For CT evaluation of the patellofemoral joint, patients are positioned supine, with mild external rotation of up to 15° with padding as needed to facilitate a relaxed state of the quadriceps musculature. Both knees are scanned simultaneously. The contralateral side may serve as an internal control or may also have anatomic factors predisposing to maltracking. This protocol can help in evaluating for osseous integrity, morphology, and patellofemoral alignment [63] (Fig. 8). However, patellofemoral tracking is a dynamic process with the spatial relationship between the articular surfaces varying depending on the position of the knee joint [57, 64]. In fact, most patellar maltracking occurs between extension and the first 30° of flexion. Thus, to assess for maltracking specifically, a multi-stage CT with a variable number of repeated acquisitions at variable degrees of flexion can also be performed [57]. At 0° extension, the patellar may lie completely above the level of the trochlea, without direct apposition between the two articular surfaces. However, the patella starts to engage with the trochlea by 30° and is typically completely engaged by 45°. At less than 30° of flexion, asymptomatic knees may demonstrate physiologic patellar tilt or subluxation. In addition, symptomatic knees may demonstrate normal engagement between the patella and trochlea beyond 30° of flexion. Thus, imaging at positions both less than and greater than 30° can be used to avoid missing maltracking that might be captured at only certain degrees of flexion [64].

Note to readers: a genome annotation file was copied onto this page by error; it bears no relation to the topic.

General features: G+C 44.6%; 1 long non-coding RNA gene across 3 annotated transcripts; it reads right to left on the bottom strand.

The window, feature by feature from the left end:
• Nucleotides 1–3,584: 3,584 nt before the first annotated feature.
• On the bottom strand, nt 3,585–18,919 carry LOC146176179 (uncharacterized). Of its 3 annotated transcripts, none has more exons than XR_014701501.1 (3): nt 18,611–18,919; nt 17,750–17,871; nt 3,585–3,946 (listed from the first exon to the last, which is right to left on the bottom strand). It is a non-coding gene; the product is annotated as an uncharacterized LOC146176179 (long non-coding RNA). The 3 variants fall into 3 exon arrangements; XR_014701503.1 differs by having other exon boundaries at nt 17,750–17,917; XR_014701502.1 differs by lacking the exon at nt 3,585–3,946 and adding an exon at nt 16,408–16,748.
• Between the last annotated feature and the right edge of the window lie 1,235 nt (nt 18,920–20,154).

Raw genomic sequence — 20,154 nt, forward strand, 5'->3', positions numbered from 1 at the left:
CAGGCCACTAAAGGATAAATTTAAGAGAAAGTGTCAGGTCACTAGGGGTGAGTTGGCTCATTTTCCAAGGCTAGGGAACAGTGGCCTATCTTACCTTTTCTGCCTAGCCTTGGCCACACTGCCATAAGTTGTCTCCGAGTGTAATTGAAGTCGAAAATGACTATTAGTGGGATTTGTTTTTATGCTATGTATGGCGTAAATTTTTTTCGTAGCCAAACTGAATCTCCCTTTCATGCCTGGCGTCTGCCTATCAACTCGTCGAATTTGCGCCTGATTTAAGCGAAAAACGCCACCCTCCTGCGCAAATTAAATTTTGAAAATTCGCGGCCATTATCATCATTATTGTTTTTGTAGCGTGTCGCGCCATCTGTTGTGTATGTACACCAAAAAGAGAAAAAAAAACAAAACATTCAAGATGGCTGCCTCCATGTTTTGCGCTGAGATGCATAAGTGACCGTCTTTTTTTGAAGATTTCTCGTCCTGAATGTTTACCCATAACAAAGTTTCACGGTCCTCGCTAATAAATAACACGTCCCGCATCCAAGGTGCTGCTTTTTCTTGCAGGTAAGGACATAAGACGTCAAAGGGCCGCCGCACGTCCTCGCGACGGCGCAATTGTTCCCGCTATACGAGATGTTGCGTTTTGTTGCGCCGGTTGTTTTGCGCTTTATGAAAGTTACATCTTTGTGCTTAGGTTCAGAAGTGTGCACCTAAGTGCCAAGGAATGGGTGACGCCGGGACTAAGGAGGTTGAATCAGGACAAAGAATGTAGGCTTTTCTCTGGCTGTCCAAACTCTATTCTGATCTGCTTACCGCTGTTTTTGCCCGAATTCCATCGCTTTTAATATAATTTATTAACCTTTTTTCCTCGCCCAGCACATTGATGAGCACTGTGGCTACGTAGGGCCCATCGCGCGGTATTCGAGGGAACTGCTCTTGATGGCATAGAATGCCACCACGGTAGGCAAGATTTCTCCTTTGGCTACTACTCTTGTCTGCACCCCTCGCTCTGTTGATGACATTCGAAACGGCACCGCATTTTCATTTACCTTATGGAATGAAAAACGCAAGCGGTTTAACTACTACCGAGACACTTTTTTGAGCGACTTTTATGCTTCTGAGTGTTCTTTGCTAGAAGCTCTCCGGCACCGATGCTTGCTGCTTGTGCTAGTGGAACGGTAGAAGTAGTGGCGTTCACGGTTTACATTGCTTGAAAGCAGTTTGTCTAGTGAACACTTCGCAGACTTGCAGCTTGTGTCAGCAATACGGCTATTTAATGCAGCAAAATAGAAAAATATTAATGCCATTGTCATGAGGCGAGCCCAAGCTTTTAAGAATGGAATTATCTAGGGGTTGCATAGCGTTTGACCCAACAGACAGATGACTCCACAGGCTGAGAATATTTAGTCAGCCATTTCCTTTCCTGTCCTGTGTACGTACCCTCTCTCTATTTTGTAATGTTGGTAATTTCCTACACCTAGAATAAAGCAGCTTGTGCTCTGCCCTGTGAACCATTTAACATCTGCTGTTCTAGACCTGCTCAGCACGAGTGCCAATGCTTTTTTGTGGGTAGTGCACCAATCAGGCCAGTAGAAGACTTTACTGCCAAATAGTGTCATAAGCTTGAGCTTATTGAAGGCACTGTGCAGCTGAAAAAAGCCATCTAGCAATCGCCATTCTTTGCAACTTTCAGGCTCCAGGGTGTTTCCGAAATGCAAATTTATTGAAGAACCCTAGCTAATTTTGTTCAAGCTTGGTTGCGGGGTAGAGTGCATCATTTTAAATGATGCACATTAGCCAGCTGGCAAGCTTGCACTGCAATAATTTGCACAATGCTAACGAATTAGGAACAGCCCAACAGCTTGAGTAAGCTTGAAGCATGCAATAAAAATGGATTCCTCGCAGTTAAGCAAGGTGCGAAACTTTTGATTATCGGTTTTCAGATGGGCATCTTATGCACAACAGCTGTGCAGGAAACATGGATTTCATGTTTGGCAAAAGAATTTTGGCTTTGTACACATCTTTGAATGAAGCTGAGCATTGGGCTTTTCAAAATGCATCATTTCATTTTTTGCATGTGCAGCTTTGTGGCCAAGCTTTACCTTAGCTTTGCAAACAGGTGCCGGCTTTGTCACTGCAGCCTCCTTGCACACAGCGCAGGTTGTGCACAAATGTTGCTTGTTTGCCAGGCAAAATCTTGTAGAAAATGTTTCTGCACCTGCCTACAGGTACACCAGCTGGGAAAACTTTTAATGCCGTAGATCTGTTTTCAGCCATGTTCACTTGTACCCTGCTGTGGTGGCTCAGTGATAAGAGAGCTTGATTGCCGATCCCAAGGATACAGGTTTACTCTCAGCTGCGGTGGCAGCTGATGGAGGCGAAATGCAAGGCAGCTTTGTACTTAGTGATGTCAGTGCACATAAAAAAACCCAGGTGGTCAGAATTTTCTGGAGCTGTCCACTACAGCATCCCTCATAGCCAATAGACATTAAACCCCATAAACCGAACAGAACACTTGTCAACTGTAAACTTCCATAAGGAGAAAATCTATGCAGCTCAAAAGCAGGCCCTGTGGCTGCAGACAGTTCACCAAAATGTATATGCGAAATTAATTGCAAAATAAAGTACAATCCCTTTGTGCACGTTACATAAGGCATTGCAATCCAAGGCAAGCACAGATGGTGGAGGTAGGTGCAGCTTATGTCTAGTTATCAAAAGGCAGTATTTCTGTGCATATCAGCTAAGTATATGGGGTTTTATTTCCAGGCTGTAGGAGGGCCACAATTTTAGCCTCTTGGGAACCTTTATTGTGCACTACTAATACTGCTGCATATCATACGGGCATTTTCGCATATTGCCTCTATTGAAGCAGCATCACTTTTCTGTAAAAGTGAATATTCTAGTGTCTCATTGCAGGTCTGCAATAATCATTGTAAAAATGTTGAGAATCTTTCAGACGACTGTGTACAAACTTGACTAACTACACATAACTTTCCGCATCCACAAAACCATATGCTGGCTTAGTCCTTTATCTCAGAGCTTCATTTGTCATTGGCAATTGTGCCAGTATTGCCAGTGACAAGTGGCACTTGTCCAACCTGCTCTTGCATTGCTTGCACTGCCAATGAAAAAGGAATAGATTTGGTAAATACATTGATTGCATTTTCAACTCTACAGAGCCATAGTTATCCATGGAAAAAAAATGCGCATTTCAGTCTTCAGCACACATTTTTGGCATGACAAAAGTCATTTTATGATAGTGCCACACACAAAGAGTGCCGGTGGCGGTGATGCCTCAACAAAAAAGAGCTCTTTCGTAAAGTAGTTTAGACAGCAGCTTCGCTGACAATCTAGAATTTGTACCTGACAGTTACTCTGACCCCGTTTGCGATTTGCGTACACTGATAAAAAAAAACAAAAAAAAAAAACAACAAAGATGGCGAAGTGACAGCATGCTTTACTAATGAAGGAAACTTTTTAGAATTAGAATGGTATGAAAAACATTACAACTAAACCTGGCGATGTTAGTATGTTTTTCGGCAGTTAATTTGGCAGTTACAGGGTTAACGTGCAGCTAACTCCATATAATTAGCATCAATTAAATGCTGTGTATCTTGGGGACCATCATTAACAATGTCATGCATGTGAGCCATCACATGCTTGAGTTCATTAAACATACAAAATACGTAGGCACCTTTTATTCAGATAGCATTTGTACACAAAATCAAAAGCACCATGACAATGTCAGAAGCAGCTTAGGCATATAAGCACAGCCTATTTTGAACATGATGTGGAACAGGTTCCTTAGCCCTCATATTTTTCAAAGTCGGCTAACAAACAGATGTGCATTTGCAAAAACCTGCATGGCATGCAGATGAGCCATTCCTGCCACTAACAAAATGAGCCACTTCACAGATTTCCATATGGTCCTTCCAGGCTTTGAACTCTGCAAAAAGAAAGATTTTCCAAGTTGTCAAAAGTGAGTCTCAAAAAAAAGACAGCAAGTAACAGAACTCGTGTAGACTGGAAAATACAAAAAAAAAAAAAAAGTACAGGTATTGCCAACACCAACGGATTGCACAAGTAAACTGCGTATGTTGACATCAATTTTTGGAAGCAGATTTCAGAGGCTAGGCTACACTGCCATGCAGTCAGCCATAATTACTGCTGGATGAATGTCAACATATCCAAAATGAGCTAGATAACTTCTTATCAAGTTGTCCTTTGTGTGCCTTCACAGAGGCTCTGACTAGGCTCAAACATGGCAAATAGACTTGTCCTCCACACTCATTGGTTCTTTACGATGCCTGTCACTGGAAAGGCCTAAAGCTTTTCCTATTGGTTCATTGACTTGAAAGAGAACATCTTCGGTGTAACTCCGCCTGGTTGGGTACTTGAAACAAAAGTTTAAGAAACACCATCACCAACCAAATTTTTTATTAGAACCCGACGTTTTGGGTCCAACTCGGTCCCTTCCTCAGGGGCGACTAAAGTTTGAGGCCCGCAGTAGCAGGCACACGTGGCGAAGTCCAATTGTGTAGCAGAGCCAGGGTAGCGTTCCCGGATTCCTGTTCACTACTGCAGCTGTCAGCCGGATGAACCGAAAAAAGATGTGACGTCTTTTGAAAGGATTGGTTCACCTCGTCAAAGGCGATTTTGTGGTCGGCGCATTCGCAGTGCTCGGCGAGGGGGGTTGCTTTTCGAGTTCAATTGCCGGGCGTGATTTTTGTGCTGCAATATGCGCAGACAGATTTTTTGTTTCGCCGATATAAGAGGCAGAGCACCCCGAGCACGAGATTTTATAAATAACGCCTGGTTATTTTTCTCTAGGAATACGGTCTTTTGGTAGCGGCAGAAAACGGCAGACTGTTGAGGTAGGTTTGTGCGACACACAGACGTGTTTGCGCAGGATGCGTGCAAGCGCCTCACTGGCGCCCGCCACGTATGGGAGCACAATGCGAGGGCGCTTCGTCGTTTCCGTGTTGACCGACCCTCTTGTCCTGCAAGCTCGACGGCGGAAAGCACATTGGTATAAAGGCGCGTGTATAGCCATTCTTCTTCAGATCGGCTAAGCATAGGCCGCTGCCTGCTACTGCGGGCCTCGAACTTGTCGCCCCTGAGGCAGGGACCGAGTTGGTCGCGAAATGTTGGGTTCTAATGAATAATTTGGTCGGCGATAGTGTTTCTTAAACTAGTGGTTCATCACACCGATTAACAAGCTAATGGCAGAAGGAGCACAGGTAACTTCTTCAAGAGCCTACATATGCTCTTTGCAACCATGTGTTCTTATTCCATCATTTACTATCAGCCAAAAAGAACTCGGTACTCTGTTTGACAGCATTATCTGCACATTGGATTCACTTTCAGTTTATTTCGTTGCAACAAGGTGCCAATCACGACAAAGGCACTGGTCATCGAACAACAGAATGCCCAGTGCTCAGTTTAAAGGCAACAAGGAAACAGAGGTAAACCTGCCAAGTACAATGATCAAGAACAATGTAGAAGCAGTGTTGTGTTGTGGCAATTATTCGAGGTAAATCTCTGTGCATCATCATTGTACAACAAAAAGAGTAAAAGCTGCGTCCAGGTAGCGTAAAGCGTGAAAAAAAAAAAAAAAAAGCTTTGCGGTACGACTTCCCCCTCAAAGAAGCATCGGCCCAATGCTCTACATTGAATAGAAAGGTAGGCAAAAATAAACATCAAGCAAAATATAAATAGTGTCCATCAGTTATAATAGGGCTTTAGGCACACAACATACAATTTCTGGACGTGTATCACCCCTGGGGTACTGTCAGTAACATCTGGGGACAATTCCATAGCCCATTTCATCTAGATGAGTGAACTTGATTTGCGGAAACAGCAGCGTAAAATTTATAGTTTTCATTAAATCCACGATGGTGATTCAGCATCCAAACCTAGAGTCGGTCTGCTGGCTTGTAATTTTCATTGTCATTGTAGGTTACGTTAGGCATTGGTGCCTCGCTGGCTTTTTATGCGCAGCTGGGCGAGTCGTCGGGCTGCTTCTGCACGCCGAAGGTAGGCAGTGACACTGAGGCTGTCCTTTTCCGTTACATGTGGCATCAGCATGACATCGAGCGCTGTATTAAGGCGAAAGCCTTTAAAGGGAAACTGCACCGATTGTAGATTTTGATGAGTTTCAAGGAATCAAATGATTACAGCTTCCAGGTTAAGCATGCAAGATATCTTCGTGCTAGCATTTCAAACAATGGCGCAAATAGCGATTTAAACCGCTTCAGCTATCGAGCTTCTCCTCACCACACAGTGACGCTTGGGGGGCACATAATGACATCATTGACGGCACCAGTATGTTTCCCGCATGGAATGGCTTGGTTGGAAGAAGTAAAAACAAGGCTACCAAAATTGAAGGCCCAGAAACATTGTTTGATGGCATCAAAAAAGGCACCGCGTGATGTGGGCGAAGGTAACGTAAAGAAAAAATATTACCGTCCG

Fig. 8
figure8

CT of both knees in 20° flexion demonstrating bilateral shallow trochlear groove (arrows) compatible with dysplasia and bilateral lateral patellar subluxation and lateral tilt. The two features are associated with patellar maltracking

Advantages of CT over plain radiography include its cross-sectional capability and ability to generate multiplanar reformations. This allows for greater detailed evaluation of the patellar and trochlear morphology, patellofemoral relationship, and status of the joint. Advantages of CT over MRI include the reduced cost, larger gantry diameter allowing to fit larger patients, faster acquisition with less potential for claustrophobia, fewer absolute and relative contraindications related to implanted devices, and better cortical bone definition. It is therefore helpful in surgical planning. Disadvantages of CT compared to MRI include the use of ionizing radiation, which reduced soft tissue contrast resulting in limited evaluation of the cartilage, tendons, ligaments, muscles, and internal structures of the knee [64].

Features that may predispose to patellar dislocation and/or patellar maltracking and can be evaluated with CT include patellar and trochlear morphology and the alignment between the two structures. These morphological risk factors can be assessed using methods similar to those on MRI as detailed in the prior sections of this article. In acute patellar dislocation, CT may demonstrate osseous impaction or fractures of the medial margin of the patella (with or without involvement of the articular surface) and/or the lateral surface of the lateral femoral condyle and intraarticular fragments. Soft tissue changes may include effusion, thickening or disruption of the MPFL, and retinacular complex and regional edema.

Synopsis of treatment strategies